White Night Review

White Night is one of those games where it feels like it should be amazing, with its interesting art style, engrossing sound design and in-depth and fascinating story. Yet something seems lacking in Plug in Digital’s survival horror game which takes you on an investigative journey through an abandoned house. Even though a perfectly palatable horror with lots for players to interact with and explore, there are a few core issues that need to be addressed.

Firstly, the plot. The game begins with your character driving along a road by moonlight, with the games signature song playing creating a sinister feeling, which at first got me excited to play, anticipating what would come next. After an accident on the road, your character is injured and seeks aid in the nearby house where he discovers supernatural happenings, turning his quest to get medical aid into a full-blown attempt at survival as he faces ghouls, apparitions and the dark in which they fester. As the game progresses, you learn more and more about the tragic event that happened in the house so you can solve the mystery. As you explore, your character will make comment on many things he inspects, which is where my first misgiving with the game comes in. The writing can so easily slip into cliché noir dialogue, and sometimes this can work and give a sense of tone or even nostalgia for fans of the genre, however some of the things your character say just undercut the suspense that the game is trying to build up. He talks a lot about how he has a feeling something is off about the house and how he feels something supernatural is happening in a manner that he hasn’t just seen several ghosts or signs of cultism. It can become very frustrating. Nonetheless, once the plot picks up in the later chapters this problem fades and you can become properly invested.

The game is visually stunning, drawing greatly upon the noir genre, which led to the game adopting a solely black and white colour palate in a 3D world, which turns into one of the game’s greatest attributes, using the light and shadows to excellent effect to create a sense of place as well and effectively using this mechanic to create puzzles and that sense of horror when you can’t find the place you want to go. However this can also be one of the game’s greatest hindrances and often it can be frustrating to find things or even identify key items from those that are just for show. The house is also really well designed, with plenty to explore as you go from room to room (even though there is a lot of back and forth), with each being distinguishable so there isn’t confusion when a clue suggests to go to a certain place.

The music and sound design is well crafted, with the emphasis of certain sounds, such as a ticking clock or wind chimes creating the suspenseful atmosphere you would want when playing a horror game. The song that is present throughout is also equally chilling and I love its use throughout the game for dramatic tension.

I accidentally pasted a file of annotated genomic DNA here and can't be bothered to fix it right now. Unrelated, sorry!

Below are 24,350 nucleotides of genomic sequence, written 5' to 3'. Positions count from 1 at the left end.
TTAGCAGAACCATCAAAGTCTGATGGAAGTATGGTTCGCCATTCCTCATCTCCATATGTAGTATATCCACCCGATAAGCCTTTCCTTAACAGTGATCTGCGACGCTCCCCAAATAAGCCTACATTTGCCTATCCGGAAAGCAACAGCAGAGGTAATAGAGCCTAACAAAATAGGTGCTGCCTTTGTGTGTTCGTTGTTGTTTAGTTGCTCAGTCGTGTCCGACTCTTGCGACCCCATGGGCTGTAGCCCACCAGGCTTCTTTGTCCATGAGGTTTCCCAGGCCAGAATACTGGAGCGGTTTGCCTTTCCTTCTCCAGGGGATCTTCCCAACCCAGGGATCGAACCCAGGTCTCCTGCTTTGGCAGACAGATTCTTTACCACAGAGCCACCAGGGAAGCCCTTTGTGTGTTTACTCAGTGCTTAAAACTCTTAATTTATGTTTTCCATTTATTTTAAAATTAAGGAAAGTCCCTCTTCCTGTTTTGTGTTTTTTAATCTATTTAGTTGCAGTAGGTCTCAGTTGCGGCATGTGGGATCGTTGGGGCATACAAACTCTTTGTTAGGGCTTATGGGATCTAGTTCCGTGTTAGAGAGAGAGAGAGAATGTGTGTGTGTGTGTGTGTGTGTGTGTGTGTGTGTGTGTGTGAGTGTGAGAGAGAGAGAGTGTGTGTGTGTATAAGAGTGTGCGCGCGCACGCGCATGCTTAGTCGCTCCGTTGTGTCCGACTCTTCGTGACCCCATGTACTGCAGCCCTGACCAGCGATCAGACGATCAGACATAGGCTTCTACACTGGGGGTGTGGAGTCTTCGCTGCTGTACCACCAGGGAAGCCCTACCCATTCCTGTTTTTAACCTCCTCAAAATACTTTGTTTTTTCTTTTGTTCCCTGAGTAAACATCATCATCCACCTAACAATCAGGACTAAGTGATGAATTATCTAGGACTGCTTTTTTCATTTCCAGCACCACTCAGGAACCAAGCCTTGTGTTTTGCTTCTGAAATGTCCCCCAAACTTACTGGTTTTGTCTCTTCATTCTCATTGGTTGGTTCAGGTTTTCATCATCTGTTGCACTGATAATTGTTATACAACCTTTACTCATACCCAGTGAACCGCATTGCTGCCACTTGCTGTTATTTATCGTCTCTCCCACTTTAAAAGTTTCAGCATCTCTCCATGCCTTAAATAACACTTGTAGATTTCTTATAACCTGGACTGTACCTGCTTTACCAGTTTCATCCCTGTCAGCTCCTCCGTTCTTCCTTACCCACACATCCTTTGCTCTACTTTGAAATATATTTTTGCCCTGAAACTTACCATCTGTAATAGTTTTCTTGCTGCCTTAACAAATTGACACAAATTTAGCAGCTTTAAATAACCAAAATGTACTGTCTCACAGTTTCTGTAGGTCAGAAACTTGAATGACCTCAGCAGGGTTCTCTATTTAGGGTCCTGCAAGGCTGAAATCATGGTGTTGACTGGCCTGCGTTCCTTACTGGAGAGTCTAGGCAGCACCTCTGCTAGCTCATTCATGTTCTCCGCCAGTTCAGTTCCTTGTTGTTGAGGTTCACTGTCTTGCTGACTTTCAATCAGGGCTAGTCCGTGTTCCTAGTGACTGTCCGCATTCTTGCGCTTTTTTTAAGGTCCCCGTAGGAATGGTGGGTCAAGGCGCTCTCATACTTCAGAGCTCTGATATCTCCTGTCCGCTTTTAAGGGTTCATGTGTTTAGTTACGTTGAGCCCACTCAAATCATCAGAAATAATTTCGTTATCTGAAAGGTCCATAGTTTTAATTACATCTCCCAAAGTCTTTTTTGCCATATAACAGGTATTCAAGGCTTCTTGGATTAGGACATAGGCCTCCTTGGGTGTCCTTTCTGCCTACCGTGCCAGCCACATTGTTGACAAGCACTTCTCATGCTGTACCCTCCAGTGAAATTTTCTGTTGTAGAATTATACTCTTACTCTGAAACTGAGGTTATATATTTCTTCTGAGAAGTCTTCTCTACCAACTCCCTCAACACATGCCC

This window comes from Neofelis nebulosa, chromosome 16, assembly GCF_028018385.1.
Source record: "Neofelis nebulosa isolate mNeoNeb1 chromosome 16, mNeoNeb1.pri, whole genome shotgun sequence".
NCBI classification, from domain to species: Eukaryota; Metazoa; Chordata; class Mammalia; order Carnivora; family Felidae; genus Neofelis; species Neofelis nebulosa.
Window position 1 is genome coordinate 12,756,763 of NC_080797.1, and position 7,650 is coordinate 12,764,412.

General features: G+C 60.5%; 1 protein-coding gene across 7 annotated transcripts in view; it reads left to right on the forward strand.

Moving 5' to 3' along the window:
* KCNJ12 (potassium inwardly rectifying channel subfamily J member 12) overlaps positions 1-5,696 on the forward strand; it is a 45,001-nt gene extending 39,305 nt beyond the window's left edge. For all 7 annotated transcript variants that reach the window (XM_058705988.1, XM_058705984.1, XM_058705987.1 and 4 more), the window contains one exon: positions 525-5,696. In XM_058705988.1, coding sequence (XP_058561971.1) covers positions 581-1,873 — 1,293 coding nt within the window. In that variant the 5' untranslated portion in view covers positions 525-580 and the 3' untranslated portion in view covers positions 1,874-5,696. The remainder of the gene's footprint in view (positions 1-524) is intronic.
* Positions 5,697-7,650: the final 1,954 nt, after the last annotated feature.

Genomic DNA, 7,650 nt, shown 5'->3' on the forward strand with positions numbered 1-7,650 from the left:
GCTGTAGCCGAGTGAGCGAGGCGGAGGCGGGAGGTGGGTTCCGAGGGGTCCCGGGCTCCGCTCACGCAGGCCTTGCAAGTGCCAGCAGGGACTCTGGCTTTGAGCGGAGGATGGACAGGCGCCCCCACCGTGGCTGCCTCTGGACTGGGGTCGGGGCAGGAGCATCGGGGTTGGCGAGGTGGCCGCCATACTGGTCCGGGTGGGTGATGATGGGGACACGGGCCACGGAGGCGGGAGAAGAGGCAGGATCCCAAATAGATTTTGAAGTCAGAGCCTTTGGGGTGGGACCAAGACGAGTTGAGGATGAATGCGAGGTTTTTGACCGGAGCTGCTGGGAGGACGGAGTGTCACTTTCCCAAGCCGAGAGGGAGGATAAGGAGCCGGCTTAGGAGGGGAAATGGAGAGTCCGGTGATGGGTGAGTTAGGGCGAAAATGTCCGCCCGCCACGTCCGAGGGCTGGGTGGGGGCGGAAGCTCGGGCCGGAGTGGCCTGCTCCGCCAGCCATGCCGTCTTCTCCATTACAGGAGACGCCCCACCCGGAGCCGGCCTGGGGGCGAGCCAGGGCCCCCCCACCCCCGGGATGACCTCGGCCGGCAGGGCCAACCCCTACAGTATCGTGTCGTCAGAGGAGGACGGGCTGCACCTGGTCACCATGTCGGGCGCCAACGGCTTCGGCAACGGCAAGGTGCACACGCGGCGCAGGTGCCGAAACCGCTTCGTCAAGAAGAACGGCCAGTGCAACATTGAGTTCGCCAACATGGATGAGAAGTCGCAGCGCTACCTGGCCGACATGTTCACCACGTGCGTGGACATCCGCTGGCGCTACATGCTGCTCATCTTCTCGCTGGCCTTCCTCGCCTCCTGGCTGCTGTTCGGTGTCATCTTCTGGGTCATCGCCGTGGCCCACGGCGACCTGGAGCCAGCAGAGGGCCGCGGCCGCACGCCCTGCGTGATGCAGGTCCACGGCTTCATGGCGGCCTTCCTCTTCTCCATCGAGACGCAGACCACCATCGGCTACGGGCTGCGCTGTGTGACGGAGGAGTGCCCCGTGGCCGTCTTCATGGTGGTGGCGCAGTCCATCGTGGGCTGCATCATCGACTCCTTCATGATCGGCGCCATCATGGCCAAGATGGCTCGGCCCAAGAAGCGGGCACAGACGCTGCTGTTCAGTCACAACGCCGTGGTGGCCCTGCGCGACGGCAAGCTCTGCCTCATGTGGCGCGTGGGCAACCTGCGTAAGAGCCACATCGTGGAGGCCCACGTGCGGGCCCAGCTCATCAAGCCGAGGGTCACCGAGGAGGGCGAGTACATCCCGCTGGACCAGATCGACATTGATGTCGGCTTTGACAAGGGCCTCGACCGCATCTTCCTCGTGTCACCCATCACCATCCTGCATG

The biggest problem I found with the game was the mechanics. Firstly, even though I said I love how the black and white noir style is amazing, the aspect of noir that I’m not a fan of in the game are the choice of camera angles. These are all fixed, no matter where in the game you are, which becomes frustrating when you constantly want to change an angle and evaluate your surroundings, something important in a game with a fully 3D environment, with the camera being more restrictive than anything, especially in an environment where you have to distinguish between shadows and light. The game also moves really slowly, the narrative reason for this being the injuries your character has sustained during his car crash, however this does the game no favours. In the first chapter the fastest you can move is a slow limp, which extends the length of going anywhere to an excruciating length. In the second chapter, you gain the ability to run, however this still feels slow, especially when you are going from room to room to get items or more matches (your source of light in the game which you find scattered throughout the house). These problems made them game infuriating as I felt I was just doing a lot of walking back and forth as the game progressed.

If anything, White Night is a great experimentation into a black and white horror game, and it does a great attempt at highlighting the genre it replicates. However, with often cliché dialogue, slow-moving game mechanics for a plot that feels like a faster pace would work better, and frustrating fixed camera angles dulls the experience of what was a promising game.

REVIEW CODE: A complimentary Nintendo Switch code was provided to Bonus Stage for this review. Please send all review code enquiries to editor@bonusstage.co.uk.

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